The rights to protest and to freedom of speech are among the most affected in the advance of a conservative agenda that has taken place in Brazil in recent years, which now reaches other basic guarantees, whether related to labour rights or social security. This scenario, however, is not restricted to Brazil, as shown in the report “The Latin American States Against Social Protest”, launched in Rio de Janeiro in November by Justiça Global. The publication, written in partnership with ten organizations from eight Latin American countries, analyses how the processes of criminalization and militarization follow a roadmap especially designed for the so-called developing countries.
Cases in Argentina, Brazil, Chile, Colombia, Mexico, Paraguay, Peru and Venezuela are highlighted in this publication, which deals with points such as the restrictive laws emergence and legal and administrative constraints on the right to demonstrate; repression and the use of force to restrain and suppress freedom of speech; the lack of accountability of the police that attacks the population; and the need to ask the States for a transformation in the way they deal with their populations.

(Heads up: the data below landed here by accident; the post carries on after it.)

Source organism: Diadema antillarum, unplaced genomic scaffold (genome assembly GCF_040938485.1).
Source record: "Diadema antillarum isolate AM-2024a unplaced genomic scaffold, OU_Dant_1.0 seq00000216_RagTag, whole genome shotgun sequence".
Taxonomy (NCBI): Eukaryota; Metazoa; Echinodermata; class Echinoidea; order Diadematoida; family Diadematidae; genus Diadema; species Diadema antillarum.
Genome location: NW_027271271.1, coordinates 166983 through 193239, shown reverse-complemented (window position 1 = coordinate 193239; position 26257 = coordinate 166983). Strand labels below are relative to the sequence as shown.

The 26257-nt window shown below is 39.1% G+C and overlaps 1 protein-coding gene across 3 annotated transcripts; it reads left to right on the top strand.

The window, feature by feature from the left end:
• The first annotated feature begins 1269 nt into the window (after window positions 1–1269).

The report was launched alongside a debate in Rio Centro, which highlighted the importance of occupying streets as a form of resistance. The debate was attended by Camila Marques, from ARTICLE 19, Fernanda Vieira, from Mariana Criola Popular Advisory Center, Igor Mendes, from Popular Revolutionary Student Movement (MEPR) and author of the book “The Little Prison”, and Lorena Castillo, militant of the Gaucho Anarchist Federation (FAG), and mediated by Glaucia Marinho, coordinator of Justiça Global.